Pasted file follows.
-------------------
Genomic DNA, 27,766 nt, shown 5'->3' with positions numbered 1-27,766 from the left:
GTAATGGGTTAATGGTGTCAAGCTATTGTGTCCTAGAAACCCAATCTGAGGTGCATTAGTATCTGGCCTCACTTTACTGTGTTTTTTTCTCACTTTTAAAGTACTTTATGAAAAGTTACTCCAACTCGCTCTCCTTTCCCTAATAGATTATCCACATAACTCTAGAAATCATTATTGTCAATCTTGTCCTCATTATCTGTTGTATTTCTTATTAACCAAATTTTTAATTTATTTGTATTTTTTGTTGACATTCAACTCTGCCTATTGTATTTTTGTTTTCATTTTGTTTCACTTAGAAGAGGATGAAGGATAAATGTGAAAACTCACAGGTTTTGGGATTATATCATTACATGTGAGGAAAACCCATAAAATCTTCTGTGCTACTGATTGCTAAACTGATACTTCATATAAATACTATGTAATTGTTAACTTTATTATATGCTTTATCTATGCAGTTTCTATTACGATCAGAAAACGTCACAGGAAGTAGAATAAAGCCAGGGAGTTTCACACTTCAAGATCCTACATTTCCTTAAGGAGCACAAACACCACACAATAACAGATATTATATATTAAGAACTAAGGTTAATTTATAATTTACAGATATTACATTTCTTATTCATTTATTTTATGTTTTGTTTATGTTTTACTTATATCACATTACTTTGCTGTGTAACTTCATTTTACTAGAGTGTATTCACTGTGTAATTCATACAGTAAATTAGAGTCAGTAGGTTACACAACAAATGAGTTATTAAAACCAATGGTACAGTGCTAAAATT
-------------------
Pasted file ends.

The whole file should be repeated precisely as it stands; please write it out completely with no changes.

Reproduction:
Genomic DNA, 27,766 nt, shown 5'->3' with positions numbered 1-27,766 from the left:
GTAATGGGTTAATGGTGTCAAGCTATTGTGTCCTAGAAACCCAATCTGAGGTGCATTAGTATCTGGCCTCACTTTACTGTGTTTTTTTCTCACTTTTAAAGTACTTTATGAAAAGTTACTCCAACTCGCTCTCCTTTCCCTAATAGATTATCCACATAACTCTAGAAATCATTATTGTCAATCTTGTCCTCATTATCTGTTGTATTTCTTATTAACCAAATTTTTAATTTATTTGTATTTTTTGTTGACATTCAACTCTGCCTATTGTATTTTTGTTTTCATTTTGTTTCACTTAGAAGAGGATGAAGGATAAATGTGAAAACTCACAGGTTTTGGGATTATATCATTACATGTGAGGAAAACCCATAAAATCTTCTGTGCTACTGATTGCTAAACTGATACTTCATATAAATACTATGTAATTGTTAACTTTATTATATGCTTTATCTATGCAGTTTCTATTACGATCAGAAAACGTCACAGGAAGTAGAATAAAGCCAGGGAGTTTCACACTTCAAGATCCTACATTTCCTTAAGGAGCACAAACACCACACAATAACAGATATTATATATTAAGAACTAAGGTTAATTTATAATTTACAGATATTACATTTCTTATTCATTTATTTTATGTTTTGTTTATGTTTTACTTATATCACATTACTTTGCTGTGTAACTTCATTTTACTAGAGTGTATTCACTGTGTAATTCATACAGTAAATTAGAGTCAGTAGGTTACACAACAAATGAGTTATTAAAACCAATGGTACAGTGCTAAAATT